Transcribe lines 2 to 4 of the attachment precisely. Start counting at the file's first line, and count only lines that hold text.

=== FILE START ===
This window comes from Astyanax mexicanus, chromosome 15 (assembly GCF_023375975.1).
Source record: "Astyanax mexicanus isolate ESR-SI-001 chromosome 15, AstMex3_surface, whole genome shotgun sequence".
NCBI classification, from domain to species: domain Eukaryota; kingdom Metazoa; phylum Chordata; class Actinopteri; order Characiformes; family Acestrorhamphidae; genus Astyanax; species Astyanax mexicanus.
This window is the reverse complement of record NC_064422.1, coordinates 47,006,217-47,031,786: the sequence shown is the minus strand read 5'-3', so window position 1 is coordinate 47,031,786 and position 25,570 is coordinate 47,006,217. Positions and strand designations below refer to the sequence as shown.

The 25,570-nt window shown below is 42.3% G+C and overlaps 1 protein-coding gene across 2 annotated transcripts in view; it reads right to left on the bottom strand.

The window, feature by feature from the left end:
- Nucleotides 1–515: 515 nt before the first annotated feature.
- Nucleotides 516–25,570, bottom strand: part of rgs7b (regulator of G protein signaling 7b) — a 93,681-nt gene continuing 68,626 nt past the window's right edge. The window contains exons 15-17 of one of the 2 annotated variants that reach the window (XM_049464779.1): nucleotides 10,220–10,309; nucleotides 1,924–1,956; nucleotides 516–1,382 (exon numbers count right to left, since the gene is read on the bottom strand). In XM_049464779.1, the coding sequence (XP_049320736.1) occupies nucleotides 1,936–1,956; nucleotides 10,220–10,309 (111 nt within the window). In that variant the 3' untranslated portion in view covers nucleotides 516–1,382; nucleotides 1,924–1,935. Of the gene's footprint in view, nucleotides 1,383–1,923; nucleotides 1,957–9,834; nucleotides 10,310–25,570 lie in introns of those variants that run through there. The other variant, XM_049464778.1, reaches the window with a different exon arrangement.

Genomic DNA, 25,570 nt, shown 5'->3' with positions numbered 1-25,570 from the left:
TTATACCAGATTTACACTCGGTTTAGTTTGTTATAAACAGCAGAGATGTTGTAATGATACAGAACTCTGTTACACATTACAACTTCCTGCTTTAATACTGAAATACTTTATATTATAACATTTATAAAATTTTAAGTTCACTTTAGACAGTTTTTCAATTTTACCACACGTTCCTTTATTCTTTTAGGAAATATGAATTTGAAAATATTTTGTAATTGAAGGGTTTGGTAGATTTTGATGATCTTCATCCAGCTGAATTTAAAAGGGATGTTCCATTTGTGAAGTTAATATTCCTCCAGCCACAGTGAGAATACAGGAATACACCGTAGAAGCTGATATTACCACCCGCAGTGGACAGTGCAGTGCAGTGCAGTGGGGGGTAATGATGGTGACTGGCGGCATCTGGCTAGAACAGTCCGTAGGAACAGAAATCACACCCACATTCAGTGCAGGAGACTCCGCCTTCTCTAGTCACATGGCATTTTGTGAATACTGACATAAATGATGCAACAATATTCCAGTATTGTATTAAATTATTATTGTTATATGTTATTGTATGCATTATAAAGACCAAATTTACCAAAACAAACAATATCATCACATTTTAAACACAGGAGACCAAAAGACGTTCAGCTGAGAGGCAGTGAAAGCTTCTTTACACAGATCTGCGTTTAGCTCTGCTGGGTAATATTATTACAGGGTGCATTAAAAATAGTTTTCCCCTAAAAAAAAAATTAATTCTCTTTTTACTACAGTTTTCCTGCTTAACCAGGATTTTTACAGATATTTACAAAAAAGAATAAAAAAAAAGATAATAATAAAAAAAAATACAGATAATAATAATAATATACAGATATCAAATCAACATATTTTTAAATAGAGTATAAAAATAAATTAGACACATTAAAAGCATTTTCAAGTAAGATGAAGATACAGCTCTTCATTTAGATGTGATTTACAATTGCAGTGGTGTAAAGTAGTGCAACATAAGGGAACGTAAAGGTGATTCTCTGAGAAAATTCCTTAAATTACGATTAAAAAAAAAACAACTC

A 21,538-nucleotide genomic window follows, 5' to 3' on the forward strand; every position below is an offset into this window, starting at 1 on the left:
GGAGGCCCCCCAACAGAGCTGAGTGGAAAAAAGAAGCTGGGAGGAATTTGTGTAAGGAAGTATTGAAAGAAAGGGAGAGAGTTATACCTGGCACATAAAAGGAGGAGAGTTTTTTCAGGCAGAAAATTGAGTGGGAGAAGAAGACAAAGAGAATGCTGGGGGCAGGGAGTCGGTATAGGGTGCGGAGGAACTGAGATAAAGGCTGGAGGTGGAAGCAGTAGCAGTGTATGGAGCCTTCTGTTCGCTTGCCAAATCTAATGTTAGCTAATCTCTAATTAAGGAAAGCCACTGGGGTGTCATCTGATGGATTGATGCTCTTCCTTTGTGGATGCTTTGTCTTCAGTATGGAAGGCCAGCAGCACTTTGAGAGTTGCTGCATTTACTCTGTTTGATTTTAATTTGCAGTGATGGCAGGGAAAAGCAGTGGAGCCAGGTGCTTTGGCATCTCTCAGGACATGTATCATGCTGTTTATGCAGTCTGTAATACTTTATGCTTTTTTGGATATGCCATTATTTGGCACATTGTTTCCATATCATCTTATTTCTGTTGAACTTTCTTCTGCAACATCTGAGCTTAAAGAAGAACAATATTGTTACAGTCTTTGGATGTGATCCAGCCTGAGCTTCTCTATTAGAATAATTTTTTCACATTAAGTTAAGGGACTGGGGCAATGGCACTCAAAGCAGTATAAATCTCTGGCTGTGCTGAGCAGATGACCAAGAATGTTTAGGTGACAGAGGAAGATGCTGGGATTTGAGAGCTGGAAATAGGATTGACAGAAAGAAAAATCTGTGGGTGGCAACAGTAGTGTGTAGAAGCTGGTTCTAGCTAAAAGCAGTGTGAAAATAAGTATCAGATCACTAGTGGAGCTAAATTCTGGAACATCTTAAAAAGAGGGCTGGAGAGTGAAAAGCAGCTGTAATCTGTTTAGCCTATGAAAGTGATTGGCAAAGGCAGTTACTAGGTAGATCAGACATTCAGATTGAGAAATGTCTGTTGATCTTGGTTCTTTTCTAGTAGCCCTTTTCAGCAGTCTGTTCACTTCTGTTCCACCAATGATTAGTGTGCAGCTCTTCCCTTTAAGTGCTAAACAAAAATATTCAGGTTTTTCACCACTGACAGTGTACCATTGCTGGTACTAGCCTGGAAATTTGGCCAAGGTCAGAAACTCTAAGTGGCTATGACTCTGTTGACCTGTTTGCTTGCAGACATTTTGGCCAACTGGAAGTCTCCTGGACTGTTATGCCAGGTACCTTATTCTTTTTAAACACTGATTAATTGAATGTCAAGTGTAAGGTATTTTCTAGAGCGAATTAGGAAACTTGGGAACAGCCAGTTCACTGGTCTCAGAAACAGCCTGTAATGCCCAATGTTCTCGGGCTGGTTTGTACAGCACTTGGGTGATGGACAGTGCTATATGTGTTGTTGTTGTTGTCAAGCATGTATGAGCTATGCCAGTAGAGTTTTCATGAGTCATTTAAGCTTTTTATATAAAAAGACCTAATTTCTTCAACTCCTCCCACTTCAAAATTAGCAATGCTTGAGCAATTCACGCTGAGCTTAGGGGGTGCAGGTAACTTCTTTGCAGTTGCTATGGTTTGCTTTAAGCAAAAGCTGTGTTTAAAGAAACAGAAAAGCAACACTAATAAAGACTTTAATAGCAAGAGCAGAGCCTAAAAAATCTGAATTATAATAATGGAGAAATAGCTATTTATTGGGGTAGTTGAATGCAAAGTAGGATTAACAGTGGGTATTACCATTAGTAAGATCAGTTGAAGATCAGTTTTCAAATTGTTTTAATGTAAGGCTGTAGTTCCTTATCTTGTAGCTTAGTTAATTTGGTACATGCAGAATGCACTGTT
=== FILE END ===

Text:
Source record: "Astyanax mexicanus isolate ESR-SI-001 chromosome 15, AstMex3_surface, whole genome shotgun sequence".
NCBI classification, from domain to species: domain Eukaryota; kingdom Metazoa; phylum Chordata; class Actinopteri; order Characiformes; family Acestrorhamphidae; genus Astyanax; species Astyanax mexicanus.
This window is the reverse complement of record NC_064422.1, coordinates 47,006,217-47,031,786: the sequence shown is the minus strand read 5'-3', so window position 1 is coordinate 47,031,786 and position 25,570 is coordinate 47,006,217. Positions and strand designations below refer to the sequence as shown.